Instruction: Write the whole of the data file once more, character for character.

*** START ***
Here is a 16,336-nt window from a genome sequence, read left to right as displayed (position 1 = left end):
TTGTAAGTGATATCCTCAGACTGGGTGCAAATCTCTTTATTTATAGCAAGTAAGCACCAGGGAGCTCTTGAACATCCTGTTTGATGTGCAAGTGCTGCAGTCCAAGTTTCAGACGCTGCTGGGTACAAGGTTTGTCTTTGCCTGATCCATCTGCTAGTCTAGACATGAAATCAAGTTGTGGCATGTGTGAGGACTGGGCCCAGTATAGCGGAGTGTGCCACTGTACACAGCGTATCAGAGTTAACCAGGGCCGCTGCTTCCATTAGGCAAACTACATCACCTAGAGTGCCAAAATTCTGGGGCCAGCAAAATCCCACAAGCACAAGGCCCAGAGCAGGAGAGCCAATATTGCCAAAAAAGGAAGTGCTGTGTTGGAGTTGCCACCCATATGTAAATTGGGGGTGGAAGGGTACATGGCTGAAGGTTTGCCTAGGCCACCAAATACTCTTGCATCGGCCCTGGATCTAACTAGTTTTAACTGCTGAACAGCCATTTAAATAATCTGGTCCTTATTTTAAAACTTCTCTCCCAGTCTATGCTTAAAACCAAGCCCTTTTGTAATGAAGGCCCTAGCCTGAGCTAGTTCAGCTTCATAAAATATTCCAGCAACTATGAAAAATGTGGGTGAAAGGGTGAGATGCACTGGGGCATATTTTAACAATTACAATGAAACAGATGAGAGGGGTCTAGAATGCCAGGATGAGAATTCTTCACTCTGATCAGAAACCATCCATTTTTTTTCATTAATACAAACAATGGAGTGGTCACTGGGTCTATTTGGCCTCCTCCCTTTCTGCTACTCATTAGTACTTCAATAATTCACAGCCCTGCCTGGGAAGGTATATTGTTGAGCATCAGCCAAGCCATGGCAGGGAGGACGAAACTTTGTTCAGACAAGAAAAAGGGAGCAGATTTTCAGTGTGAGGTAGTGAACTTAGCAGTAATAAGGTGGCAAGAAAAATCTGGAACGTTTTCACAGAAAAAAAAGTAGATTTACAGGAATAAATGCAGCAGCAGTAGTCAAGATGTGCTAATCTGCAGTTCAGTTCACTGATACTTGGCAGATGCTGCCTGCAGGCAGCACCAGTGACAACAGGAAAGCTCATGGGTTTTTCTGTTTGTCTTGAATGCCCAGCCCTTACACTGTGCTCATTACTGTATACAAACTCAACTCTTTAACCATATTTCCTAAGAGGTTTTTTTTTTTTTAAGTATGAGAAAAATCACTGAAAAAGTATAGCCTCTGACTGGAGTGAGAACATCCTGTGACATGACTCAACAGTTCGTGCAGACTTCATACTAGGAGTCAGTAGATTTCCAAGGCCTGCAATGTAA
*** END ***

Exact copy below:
Here is a 16,336-nt window from a genome sequence, read left to right as displayed (position 1 = left end):
TTGTAAGTGATATCCTCAGACTGGGTGCAAATCTCTTTATTTATAGCAAGTAAGCACCAGGGAGCTCTTGAACATCCTGTTTGATGTGCAAGTGCTGCAGTCCAAGTTTCAGACGCTGCTGGGTACAAGGTTTGTCTTTGCCTGATCCATCTGCTAGTCTAGACATGAAATCAAGTTGTGGCATGTGTGAGGACTGGGCCCAGTATAGCGGAGTGTGCCACTGTACACAGCGTATCAGAGTTAACCAGGGCCGCTGCTTCCATTAGGCAAACTACATCACCTAGAGTGCCAAAATTCTGGGGCCAGCAAAATCCCACAAGCACAAGGCCCAGAGCAGGAGAGCCAATATTGCCAAAAAAGGAAGTGCTGTGTTGGAGTTGCCACCCATATGTAAATTGGGGGTGGAAGGGTACATGGCTGAAGGTTTGCCTAGGCCACCAAATACTCTTGCATCGGCCCTGGATCTAACTAGTTTTAACTGCTGAACAGCCATTTAAATAATCTGGTCCTTATTTTAAAACTTCTCTCCCAGTCTATGCTTAAAACCAAGCCCTTTTGTAATGAAGGCCCTAGCCTGAGCTAGTTCAGCTTCATAAAATATTCCAGCAACTATGAAAAATGTGGGTGAAAGGGTGAGATGCACTGGGGCATATTTTAACAATTACAATGAAACAGATGAGAGGGGTCTAGAATGCCAGGATGAGAATTCTTCACTCTGATCAGAAACCATCCATTTTTTTTCATTAATACAAACAATGGAGTGGTCACTGGGTCTATTTGGCCTCCTCCCTTTCTGCTACTCATTAGTACTTCAATAATTCACAGCCCTGCCTGGGAAGGTATATTGTTGAGCATCAGCCAAGCCATGGCAGGGAGGACGAAACTTTGTTCAGACAAGAAAAAGGGAGCAGATTTTCAGTGTGAGGTAGTGAACTTAGCAGTAATAAGGTGGCAAGAAAAATCTGGAACGTTTTCACAGAAAAAAAAGTAGATTTACAGGAATAAATGCAGCAGCAGTAGTCAAGATGTGCTAATCTGCAGTTCAGTTCACTGATACTTGGCAGATGCTGCCTGCAGGCAGCACCAGTGACAACAGGAAAGCTCATGGGTTTTTCTGTTTGTCTTGAATGCCCAGCCCTTACACTGTGCTCATTACTGTATACAAACTCAACTCTTTAACCATATTTCCTAAGAGGTTTTTTTTTTTTTAAGTATGAGAAAAATCACTGAAAAAGTATAGCCTCTGACTGGAGTGAGAACATCCTGTGACATGACTCAACAGTTCGTGCAGACTTCATACTAGGAGTCAGTAGATTTCCAAGGCCTGCAATGTAA